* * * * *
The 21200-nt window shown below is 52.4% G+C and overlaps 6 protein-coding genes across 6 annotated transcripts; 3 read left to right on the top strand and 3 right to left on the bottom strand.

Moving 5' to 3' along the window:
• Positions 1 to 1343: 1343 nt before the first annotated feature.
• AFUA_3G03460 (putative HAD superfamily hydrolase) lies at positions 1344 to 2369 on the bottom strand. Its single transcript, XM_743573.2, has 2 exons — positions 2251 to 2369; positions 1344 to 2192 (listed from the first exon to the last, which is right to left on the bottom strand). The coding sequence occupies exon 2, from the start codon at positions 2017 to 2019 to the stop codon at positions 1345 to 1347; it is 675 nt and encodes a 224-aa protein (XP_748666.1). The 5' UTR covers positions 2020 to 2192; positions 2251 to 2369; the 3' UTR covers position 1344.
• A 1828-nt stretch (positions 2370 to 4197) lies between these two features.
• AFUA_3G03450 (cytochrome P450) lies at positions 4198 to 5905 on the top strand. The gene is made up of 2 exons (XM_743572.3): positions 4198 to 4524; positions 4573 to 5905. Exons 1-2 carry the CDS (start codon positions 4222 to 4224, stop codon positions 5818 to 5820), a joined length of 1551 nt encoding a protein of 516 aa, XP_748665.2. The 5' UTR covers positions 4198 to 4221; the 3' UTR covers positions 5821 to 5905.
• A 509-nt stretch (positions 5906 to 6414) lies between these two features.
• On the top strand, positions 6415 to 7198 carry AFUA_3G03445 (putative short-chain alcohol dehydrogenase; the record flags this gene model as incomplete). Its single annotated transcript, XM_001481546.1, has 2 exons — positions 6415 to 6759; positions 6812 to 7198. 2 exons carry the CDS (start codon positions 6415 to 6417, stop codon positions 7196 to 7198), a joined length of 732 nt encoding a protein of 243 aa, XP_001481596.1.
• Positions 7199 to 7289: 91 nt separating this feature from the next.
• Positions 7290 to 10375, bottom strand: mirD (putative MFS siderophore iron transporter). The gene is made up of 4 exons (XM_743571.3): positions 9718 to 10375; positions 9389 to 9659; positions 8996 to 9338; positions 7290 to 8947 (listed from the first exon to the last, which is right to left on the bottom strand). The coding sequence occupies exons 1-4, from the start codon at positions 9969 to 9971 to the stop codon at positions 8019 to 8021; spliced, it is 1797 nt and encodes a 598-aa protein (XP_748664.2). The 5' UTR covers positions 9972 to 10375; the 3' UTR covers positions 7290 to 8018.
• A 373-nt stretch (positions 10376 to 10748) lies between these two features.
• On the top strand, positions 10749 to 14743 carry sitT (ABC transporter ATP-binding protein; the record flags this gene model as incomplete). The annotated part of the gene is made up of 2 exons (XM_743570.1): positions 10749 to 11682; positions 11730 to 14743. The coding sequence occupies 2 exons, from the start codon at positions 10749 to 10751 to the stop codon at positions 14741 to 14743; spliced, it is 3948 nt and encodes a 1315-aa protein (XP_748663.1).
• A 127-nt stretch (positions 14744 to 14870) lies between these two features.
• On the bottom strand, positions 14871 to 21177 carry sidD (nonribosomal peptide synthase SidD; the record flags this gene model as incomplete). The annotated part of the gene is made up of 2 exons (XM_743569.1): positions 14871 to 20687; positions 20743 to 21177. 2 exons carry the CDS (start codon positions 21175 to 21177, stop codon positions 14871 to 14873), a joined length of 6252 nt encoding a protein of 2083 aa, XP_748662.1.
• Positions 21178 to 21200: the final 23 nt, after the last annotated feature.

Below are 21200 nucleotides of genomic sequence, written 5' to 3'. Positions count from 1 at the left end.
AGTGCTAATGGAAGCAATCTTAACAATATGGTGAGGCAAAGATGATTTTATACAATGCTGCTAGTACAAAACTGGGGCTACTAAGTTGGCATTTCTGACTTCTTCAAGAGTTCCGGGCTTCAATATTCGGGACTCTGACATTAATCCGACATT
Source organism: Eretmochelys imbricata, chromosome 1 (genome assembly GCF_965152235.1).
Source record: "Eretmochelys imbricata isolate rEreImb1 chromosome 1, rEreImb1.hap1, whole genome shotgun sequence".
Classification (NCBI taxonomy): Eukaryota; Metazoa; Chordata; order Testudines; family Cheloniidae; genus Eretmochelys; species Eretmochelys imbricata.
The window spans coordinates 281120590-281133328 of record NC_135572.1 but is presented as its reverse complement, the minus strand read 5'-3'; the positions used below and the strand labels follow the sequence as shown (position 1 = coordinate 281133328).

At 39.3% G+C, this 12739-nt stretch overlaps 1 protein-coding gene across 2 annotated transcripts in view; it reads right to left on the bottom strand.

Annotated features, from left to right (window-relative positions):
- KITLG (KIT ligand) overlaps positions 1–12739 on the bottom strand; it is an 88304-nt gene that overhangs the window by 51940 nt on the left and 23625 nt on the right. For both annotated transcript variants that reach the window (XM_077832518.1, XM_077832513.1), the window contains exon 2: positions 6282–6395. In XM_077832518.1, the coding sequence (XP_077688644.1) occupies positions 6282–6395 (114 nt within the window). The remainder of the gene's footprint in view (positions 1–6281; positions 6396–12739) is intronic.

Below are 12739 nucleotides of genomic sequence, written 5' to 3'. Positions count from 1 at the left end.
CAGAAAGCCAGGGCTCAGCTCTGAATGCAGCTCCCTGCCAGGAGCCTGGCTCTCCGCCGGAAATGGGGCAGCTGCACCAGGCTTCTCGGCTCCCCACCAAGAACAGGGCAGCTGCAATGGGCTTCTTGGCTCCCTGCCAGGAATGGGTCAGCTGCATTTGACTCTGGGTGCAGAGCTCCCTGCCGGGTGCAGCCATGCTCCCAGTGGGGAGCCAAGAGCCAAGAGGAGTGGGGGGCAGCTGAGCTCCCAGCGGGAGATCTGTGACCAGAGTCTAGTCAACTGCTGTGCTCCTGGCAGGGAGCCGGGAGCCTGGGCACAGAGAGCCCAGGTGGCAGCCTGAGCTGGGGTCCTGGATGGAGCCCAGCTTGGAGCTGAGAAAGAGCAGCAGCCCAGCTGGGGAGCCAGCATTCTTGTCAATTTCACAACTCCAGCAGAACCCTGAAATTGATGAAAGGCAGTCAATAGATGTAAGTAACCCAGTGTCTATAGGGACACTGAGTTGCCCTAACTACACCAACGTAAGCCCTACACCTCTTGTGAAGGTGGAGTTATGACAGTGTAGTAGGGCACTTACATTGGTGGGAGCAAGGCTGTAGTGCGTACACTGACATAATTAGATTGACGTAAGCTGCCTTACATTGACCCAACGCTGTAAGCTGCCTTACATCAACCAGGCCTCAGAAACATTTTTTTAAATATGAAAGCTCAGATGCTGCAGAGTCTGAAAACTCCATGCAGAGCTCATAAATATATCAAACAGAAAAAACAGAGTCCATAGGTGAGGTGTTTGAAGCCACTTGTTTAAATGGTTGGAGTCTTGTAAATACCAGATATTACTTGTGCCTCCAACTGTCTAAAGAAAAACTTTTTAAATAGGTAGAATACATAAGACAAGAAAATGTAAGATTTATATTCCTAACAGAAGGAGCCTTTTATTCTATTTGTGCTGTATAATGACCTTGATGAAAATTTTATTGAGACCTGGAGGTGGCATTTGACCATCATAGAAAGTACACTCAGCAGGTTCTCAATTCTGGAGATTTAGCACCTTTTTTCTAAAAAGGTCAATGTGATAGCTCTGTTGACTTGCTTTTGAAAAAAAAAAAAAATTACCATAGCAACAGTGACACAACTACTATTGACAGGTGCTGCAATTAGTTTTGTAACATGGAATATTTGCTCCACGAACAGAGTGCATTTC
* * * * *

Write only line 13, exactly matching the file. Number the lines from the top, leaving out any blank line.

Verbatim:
• A 127-nt stretch (positions 14744 to 14870) lies between these two features.